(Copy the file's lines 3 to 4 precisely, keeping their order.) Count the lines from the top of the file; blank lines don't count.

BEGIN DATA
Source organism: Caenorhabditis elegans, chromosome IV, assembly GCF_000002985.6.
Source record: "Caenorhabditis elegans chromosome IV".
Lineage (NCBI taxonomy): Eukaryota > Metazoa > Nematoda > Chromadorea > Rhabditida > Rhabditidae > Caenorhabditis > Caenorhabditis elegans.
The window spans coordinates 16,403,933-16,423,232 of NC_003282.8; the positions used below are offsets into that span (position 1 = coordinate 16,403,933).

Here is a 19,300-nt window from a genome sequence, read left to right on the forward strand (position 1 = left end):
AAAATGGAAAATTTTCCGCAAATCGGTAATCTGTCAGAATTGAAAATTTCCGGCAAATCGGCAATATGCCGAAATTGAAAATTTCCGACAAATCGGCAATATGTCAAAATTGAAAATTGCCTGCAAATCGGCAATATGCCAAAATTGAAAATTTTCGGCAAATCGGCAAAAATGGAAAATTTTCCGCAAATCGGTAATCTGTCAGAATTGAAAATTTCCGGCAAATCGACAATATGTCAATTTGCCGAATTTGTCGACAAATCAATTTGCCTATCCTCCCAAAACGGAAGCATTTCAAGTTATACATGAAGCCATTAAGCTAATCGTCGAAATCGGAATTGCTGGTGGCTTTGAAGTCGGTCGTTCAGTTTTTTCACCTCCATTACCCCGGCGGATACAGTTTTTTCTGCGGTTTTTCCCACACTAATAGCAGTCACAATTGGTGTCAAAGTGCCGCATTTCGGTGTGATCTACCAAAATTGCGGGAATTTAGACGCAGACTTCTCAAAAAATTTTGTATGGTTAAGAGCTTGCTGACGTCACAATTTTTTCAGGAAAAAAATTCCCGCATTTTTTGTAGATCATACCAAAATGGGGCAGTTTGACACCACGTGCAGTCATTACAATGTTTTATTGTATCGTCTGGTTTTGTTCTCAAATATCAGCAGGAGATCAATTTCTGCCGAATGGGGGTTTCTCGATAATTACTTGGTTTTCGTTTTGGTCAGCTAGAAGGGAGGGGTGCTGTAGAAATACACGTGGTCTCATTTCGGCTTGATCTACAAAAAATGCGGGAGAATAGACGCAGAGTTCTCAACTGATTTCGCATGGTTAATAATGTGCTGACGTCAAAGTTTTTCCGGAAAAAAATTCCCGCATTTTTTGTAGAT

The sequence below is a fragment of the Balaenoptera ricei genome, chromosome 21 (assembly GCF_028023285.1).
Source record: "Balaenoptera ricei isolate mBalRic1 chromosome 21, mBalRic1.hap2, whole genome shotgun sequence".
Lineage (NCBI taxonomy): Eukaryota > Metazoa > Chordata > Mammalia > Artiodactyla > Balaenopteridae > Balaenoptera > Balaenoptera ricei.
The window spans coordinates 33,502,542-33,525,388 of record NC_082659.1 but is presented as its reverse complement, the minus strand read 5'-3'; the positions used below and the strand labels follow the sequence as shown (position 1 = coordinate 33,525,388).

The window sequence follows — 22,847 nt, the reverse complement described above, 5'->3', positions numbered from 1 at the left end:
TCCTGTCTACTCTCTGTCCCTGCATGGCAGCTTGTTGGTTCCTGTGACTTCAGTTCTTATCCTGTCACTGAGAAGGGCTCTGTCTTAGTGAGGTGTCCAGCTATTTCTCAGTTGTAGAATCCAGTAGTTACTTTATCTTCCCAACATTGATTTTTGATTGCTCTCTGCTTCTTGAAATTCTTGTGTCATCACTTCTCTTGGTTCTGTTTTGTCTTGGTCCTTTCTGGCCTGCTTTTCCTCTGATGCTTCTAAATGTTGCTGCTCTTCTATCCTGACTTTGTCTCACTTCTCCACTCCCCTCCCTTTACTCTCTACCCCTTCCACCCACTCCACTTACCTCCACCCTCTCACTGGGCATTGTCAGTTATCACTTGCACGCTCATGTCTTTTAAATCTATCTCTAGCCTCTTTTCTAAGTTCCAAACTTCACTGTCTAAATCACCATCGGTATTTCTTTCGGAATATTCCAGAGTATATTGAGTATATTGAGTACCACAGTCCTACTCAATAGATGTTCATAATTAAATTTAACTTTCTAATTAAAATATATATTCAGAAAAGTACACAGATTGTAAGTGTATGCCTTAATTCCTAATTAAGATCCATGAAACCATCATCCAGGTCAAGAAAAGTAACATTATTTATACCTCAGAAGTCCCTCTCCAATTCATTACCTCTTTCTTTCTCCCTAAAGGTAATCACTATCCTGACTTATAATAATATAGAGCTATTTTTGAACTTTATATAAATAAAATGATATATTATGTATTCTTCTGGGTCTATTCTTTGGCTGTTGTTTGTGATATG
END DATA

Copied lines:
Lineage (NCBI taxonomy): Eukaryota > Metazoa > Nematoda > Chromadorea > Rhabditida > Rhabditidae > Caenorhabditis > Caenorhabditis elegans.
The window spans coordinates 16,403,933-16,423,232 of NC_003282.8; the positions used below are offsets into that span (position 1 = coordinate 16,403,933).